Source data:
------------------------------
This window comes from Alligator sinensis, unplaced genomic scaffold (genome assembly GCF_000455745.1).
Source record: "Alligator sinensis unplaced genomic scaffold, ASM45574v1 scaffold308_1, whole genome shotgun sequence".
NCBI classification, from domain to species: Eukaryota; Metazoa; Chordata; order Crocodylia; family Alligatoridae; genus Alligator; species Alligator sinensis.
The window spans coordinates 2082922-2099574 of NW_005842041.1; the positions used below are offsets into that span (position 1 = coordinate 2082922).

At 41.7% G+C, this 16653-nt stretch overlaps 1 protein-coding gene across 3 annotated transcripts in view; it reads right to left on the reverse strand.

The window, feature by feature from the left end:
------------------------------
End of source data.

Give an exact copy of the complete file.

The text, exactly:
This window comes from Alligator sinensis, unplaced genomic scaffold (genome assembly GCF_000455745.1).
Source record: "Alligator sinensis unplaced genomic scaffold, ASM45574v1 scaffold308_1, whole genome shotgun sequence".
NCBI classification, from domain to species: Eukaryota; Metazoa; Chordata; order Crocodylia; family Alligatoridae; genus Alligator; species Alligator sinensis.
The window spans coordinates 2082922-2099574 of NW_005842041.1; the positions used below are offsets into that span (position 1 = coordinate 2082922).

At 41.7% G+C, this 16653-nt stretch overlaps 1 protein-coding gene across 3 annotated transcripts in view; it reads right to left on the reverse strand.

The window, feature by feature from the left end: